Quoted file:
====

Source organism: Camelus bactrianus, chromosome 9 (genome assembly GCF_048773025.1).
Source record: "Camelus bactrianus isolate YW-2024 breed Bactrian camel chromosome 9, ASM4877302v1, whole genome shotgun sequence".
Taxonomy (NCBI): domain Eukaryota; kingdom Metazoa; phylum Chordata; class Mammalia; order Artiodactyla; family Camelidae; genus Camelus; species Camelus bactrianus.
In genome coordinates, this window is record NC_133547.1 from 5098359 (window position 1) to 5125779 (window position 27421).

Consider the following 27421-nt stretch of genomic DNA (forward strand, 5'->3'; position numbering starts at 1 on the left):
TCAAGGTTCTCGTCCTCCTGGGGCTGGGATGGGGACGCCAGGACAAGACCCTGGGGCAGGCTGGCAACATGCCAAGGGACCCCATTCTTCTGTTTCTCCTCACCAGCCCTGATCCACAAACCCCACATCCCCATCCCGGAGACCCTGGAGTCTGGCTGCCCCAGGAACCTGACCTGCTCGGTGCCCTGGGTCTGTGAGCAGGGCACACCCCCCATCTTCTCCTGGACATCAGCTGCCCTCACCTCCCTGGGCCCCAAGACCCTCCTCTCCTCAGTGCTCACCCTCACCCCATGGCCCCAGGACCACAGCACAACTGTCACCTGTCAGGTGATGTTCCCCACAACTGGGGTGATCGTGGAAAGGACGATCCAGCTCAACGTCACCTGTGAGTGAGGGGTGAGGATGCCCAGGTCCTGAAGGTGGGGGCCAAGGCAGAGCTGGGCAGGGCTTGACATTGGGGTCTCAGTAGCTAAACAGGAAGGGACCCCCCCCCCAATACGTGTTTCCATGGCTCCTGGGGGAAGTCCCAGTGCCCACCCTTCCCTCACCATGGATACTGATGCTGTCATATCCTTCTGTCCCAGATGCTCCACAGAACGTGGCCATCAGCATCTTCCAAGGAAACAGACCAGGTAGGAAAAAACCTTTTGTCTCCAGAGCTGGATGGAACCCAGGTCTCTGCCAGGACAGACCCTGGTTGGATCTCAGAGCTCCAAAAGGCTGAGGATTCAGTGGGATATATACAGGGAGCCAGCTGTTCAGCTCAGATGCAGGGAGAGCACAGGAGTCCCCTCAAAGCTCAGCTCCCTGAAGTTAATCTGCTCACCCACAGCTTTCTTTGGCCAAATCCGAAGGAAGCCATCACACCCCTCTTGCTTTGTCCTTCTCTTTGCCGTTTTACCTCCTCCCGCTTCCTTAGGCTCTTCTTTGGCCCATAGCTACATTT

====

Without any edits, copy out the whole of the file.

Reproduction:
Source organism: Camelus bactrianus, chromosome 9 (genome assembly GCF_048773025.1).
Source record: "Camelus bactrianus isolate YW-2024 breed Bactrian camel chromosome 9, ASM4877302v1, whole genome shotgun sequence".
Taxonomy (NCBI): domain Eukaryota; kingdom Metazoa; phylum Chordata; class Mammalia; order Artiodactyla; family Camelidae; genus Camelus; species Camelus bactrianus.
In genome coordinates, this window is record NC_133547.1 from 5098359 (window position 1) to 5125779 (window position 27421).

Consider the following 27421-nt stretch of genomic DNA (forward strand, 5'->3'; position numbering starts at 1 on the left):
TCAAGGTTCTCGTCCTCCTGGGGCTGGGATGGGGACGCCAGGACAAGACCCTGGGGCAGGCTGGCAACATGCCAAGGGACCCCATTCTTCTGTTTCTCCTCACCAGCCCTGATCCACAAACCCCACATCCCCATCCCGGAGACCCTGGAGTCTGGCTGCCCCAGGAACCTGACCTGCTCGGTGCCCTGGGTCTGTGAGCAGGGCACACCCCCCATCTTCTCCTGGACATCAGCTGCCCTCACCTCCCTGGGCCCCAAGACCCTCCTCTCCTCAGTGCTCACCCTCACCCCATGGCCCCAGGACCACAGCACAACTGTCACCTGTCAGGTGATGTTCCCCACAACTGGGGTGATCGTGGAAAGGACGATCCAGCTCAACGTCACCTGTGAGTGAGGGGTGAGGATGCCCAGGTCCTGAAGGTGGGGGCCAAGGCAGAGCTGGGCAGGGCTTGACATTGGGGTCTCAGTAGCTAAACAGGAAGGGACCCCCCCCCCAATACGTGTTTCCATGGCTCCTGGGGGAAGTCCCAGTGCCCACCCTTCCCTCACCATGGATACTGATGCTGTCATATCCTTCTGTCCCAGATGCTCCACAGAACGTGGCCATCAGCATCTTCCAAGGAAACAGACCAGGTAGGAAAAAACCTTTTGTCTCCAGAGCTGGATGGAACCCAGGTCTCTGCCAGGACAGACCCTGGTTGGATCTCAGAGCTCCAAAAGGCTGAGGATTCAGTGGGATATATACAGGGAGCCAGCTGTTCAGCTCAGATGCAGGGAGAGCACAGGAGTCCCCTCAAAGCTCAGCTCCCTGAAGTTAATCTGCTCACCCACAGCTTTCTTTGGCCAAATCCGAAGGAAGCCATCACACCCCTCTTGCTTTGTCCTTCTCTTTGCCGTTTTACCTCCTCCCGCTTCCTTAGGCTCTTCTTTGGCCCATAGCTACATTT